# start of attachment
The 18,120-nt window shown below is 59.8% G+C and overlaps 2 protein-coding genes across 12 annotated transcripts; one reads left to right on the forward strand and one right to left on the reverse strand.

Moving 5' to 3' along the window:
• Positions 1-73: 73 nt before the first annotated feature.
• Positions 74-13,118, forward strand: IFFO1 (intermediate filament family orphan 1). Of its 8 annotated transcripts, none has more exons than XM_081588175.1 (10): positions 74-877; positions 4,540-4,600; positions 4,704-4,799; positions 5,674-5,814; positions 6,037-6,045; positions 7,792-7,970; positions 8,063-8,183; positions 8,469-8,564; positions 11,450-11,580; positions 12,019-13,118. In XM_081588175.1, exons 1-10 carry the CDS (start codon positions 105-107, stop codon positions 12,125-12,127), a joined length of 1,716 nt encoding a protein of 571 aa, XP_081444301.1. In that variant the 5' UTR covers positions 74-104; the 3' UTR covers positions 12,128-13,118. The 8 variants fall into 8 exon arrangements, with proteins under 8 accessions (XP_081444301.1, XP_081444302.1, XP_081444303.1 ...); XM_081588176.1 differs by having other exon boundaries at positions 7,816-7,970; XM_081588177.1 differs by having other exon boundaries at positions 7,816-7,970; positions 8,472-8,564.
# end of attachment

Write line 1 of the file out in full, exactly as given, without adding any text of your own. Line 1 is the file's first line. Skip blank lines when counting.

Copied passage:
The 18,120-nt window shown below is 59.8% G+C and overlaps 2 protein-coding genes across 12 annotated transcripts; one reads left to right on the forward strand and one right to left on the reverse strand.